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New research shows semen may trigger ovulation

August 22, 2012 2:20pm
Couples using the rhythm and withdrawal methods to prevent an unplanned pregnancy may want to think twice: a new study confirmed the fluid in semen may trigger ovulation and pregnancy-supporting hormonal responses in females.

Researchers led by veterinarian and reproductive biologist Gregg Adams of the University of Saskatchewan in Saskatoon, Canada claimed to have found the ovulation-inducing factor (OIF) in semen that could trigger ovulation, Huffington Post reported.

The article quoted Adams as saying the findings could also lead to OIF treatment for couples having a difficult time getting pregnant.

The article said the group’s findings, published in the Proceedings of the National Academy of Sciences, seemed to support the findings of a group of Chinese researchers as far back as 1985, that there might be an OIF in semen.

But Adams said the Chinese researchers’ hypothesis at the time was so counter to common wisdom that people, including himself, “just ignored it.”

In 2005, the team injected the seminal fluid of male llamas, which are closely related to camels, into the hind legs of female llamas to see if the llamas could ovulate without male genital stimulation.

Adams said they were surprised to learn merely injecting seminal fluid into the female llamas’ bloodstream had “a very potent ovulatory effect.”

7-year follow-up

During the next seven years, the researchers took samples of llama and bull semen to see if OIF could be found in the semen of both induced ovulating species and spontaneously ovulating species.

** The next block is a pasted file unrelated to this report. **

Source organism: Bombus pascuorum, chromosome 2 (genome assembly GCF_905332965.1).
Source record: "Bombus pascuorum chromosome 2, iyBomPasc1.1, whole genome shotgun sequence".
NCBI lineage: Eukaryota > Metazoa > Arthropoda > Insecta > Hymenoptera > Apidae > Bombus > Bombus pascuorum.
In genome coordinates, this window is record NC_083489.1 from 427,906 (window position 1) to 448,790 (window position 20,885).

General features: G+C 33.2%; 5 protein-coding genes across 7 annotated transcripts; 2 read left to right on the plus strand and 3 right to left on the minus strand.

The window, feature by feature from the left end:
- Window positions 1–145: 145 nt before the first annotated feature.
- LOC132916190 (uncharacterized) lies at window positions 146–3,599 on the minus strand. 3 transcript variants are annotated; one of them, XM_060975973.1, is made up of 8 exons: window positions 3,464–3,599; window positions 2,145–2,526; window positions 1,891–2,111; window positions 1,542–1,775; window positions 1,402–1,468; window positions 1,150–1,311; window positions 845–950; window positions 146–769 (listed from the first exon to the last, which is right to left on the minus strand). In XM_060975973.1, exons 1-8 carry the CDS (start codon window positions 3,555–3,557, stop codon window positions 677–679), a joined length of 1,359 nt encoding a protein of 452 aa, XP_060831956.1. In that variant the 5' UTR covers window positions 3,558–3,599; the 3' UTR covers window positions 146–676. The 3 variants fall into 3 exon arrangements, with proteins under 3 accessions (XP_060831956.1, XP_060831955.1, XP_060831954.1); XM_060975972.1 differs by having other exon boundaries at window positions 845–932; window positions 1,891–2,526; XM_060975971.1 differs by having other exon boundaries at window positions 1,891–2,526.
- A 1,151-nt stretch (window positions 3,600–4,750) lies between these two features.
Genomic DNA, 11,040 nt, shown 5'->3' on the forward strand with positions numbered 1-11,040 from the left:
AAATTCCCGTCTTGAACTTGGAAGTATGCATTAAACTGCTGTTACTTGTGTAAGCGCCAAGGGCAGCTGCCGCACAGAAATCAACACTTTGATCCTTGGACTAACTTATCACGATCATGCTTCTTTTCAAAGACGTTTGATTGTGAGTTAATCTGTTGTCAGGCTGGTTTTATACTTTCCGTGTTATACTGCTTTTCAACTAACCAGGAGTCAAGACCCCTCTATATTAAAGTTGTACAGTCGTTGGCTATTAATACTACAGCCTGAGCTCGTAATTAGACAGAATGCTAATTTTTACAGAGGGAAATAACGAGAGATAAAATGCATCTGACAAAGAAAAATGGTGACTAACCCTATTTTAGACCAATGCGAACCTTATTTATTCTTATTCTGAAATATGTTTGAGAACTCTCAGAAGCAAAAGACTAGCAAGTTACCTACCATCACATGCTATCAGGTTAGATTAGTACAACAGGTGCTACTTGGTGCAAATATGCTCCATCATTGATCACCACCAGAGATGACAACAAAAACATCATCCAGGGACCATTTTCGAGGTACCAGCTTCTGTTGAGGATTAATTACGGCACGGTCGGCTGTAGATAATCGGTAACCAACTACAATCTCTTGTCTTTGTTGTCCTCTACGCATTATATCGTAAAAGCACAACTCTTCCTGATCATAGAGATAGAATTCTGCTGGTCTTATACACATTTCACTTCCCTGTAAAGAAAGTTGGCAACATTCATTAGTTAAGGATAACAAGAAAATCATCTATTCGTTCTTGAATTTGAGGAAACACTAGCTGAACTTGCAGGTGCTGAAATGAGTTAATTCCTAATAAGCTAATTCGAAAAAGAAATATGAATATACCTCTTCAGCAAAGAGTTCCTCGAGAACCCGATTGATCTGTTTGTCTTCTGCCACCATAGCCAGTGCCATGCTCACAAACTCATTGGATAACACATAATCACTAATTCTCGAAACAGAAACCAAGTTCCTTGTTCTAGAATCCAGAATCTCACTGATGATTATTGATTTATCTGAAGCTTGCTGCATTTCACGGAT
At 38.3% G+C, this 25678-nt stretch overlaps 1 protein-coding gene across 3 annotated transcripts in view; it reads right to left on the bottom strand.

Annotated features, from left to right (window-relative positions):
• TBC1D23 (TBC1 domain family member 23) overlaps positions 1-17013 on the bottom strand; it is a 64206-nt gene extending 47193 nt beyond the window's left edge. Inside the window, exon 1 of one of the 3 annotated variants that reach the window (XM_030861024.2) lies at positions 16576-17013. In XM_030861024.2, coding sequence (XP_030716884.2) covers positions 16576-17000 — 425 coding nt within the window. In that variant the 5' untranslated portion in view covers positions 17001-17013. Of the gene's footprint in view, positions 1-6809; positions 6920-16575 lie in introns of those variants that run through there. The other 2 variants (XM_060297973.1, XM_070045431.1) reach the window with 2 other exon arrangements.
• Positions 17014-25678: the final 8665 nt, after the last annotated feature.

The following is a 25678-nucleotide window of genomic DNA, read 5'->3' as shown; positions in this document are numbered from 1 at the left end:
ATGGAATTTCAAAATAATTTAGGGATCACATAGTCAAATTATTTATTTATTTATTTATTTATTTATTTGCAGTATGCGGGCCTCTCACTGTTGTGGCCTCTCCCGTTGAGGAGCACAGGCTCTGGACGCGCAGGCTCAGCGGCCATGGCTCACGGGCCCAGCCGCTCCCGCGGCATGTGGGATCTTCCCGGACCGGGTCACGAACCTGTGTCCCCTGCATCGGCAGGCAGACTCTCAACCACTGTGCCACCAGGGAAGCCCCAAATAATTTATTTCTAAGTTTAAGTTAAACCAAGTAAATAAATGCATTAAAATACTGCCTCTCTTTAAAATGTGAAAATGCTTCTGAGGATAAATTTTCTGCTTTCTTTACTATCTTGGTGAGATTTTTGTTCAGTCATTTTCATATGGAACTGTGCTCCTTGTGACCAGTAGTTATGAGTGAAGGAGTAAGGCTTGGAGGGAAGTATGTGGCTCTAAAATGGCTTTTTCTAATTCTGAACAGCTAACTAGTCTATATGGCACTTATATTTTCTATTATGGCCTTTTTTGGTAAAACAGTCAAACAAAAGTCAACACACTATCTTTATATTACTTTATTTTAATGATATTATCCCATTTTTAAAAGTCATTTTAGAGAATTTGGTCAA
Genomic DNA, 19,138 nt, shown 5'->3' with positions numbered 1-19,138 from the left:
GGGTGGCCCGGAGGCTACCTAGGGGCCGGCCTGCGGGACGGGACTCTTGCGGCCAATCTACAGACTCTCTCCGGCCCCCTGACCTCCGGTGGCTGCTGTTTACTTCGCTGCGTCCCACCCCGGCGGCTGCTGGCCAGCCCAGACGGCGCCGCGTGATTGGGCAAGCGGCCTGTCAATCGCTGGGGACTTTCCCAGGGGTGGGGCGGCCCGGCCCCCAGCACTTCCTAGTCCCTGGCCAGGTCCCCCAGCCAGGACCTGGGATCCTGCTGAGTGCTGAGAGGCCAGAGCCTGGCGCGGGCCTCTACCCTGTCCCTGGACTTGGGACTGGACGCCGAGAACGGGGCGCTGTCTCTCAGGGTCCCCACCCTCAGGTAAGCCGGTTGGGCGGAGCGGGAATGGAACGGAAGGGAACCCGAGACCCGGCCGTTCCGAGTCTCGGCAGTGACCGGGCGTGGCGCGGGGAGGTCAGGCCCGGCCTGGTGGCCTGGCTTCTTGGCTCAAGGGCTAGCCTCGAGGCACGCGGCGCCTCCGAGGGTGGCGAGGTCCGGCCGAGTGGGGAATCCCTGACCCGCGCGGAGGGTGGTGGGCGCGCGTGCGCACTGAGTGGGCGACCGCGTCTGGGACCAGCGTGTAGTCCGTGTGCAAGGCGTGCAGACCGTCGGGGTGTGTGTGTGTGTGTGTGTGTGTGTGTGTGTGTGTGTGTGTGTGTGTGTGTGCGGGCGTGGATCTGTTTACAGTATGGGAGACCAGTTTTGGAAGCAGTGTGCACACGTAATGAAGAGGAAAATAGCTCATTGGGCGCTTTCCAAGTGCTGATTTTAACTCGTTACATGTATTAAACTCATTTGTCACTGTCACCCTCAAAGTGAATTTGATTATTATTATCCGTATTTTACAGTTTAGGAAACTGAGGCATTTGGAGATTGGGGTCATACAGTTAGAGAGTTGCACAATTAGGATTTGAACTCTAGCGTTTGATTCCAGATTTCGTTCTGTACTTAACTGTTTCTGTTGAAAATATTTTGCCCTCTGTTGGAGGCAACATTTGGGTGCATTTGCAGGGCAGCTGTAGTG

They spun the samples several times in centrifuges to separate the seminal fluid from the sperm, which Adams said makes up only about five percent of semen.

The team then used heat, protein-digesting enzymes, and size filters to try to winnow out the effective molecule.

Adams said the altered seminal fluid was injected into the female llamas’ hindquarters to see if the molecule had survived and effectively induced ovulation, or was destroyed.

To his surprise, the mystery substance turned out to be neural growth factor (NGF), a protein crucial to the development and survival of sensory neurons. “I didn’t know whether to be happy or sad about that,” he said.

Connecting the dots

Adams said NGF was discovered in bull semen in the early 1980s, but “it was one of those dangling facts that no one knew what to do with.”

He and his team then found the same molecule in abundance in the semen of other species they studied, including humans.

They also established the molecule facilitates reproduction across different species, and that while NGF does not appear to induce ovulation in the other spontaneous ovulator they studied, the cow, it has other fertility-boosting effects.

Adams said the first evidence that NGF, or OIF, from semen travels throughout the female body acting as a hormone, “is really new for us.”

The next step, he said, is to study how NGF affects human fertility.

“We’re really interested to know the relationship between OIF and infertility. Are males with high concentrations of OIF in their semen more fertile?” he said.

'Very exciting'

Sergio Ojeda, a neuroscientist at Oregon Health & Science University in Portland, said this research is “very exciting.”

Ojeda studies how neurotrophins, the class of proteins that includes NGF, act within the female reproductive system.

He said the new study indicates NGF in male sperm actually travels through the female bloodstream to the brain, causing her to release the hormones needed for pregnancy. — BM, GMA News
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